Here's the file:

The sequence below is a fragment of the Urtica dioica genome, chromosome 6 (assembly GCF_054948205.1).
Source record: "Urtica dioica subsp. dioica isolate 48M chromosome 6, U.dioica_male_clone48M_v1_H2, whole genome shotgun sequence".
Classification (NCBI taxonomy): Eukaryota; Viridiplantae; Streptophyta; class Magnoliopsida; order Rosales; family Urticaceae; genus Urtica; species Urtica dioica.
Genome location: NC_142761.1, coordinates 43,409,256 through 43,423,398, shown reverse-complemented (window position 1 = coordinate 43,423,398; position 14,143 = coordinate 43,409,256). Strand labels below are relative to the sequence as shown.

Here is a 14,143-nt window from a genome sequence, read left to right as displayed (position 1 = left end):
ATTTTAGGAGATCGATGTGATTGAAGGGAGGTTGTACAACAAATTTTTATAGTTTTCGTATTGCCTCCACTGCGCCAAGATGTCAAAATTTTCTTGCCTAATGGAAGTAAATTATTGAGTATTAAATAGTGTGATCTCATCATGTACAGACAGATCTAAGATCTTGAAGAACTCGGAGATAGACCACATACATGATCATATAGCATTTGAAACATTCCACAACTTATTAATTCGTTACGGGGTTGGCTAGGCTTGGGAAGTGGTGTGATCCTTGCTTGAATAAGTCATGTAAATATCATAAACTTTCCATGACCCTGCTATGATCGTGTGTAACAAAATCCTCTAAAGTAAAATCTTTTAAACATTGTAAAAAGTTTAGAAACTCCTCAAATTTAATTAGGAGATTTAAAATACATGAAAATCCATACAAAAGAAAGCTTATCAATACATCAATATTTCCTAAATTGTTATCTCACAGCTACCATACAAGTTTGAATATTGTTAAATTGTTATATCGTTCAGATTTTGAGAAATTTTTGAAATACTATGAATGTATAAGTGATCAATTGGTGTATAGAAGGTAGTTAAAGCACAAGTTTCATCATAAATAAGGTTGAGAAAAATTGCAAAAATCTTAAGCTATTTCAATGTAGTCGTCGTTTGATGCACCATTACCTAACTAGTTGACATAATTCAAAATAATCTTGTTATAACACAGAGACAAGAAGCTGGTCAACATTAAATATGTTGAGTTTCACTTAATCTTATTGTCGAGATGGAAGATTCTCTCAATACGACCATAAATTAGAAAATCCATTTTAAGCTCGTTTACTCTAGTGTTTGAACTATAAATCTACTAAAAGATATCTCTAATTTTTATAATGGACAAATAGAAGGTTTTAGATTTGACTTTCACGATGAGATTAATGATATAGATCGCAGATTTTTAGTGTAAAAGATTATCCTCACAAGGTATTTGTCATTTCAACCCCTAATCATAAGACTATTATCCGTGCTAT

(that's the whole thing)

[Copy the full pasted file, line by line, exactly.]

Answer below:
The sequence below is a fragment of the Urtica dioica genome, chromosome 6 (assembly GCF_054948205.1).
Source record: "Urtica dioica subsp. dioica isolate 48M chromosome 6, U.dioica_male_clone48M_v1_H2, whole genome shotgun sequence".
Classification (NCBI taxonomy): Eukaryota; Viridiplantae; Streptophyta; class Magnoliopsida; order Rosales; family Urticaceae; genus Urtica; species Urtica dioica.
Genome location: NC_142761.1, coordinates 43,409,256 through 43,423,398, shown reverse-complemented (window position 1 = coordinate 43,423,398; position 14,143 = coordinate 43,409,256). Strand labels below are relative to the sequence as shown.

Here is a 14,143-nt window from a genome sequence, read left to right as displayed (position 1 = left end):
ATTTTAGGAGATCGATGTGATTGAAGGGAGGTTGTACAACAAATTTTTATAGTTTTCGTATTGCCTCCACTGCGCCAAGATGTCAAAATTTTCTTGCCTAATGGAAGTAAATTATTGAGTATTAAATAGTGTGATCTCATCATGTACAGACAGATCTAAGATCTTGAAGAACTCGGAGATAGACCACATACATGATCATATAGCATTTGAAACATTCCACAACTTATTAATTCGTTACGGGGTTGGCTAGGCTTGGGAAGTGGTGTGATCCTTGCTTGAATAAGTCATGTAAATATCATAAACTTTCCATGACCCTGCTATGATCGTGTGTAACAAAATCCTCTAAAGTAAAATCTTTTAAACATTGTAAAAAGTTTAGAAACTCCTCAAATTTAATTAGGAGATTTAAAATACATGAAAATCCATACAAAAGAAAGCTTATCAATACATCAATATTTCCTAAATTGTTATCTCACAGCTACCATACAAGTTTGAATATTGTTAAATTGTTATATCGTTCAGATTTTGAGAAATTTTTGAAATACTATGAATGTATAAGTGATCAATTGGTGTATAGAAGGTAGTTAAAGCACAAGTTTCATCATAAATAAGGTTGAGAAAAATTGCAAAAATCTTAAGCTATTTCAATGTAGTCGTCGTTTGATGCACCATTACCTAACTAGTTGACATAATTCAAAATAATCTTGTTATAACACAGAGACAAGAAGCTGGTCAACATTAAATATGTTGAGTTTCACTTAATCTTATTGTCGAGATGGAAGATTCTCTCAATACGACCATAAATTAGAAAATCCATTTTAAGCTCGTTTACTCTAGTGTTTGAACTATAAATCTACTAAAAGATATCTCTAATTTTTATAATGGACAAATAGAAGGTTTTAGATTTGACTTTCACGATGAGATTAATGATATAGATCGCAGATTTTTAGTGTAAAAGATTATCCTCACAAGGTATTTGTCATTTCAACCCCTAATCATAAGACTATTATCCGTGCTAT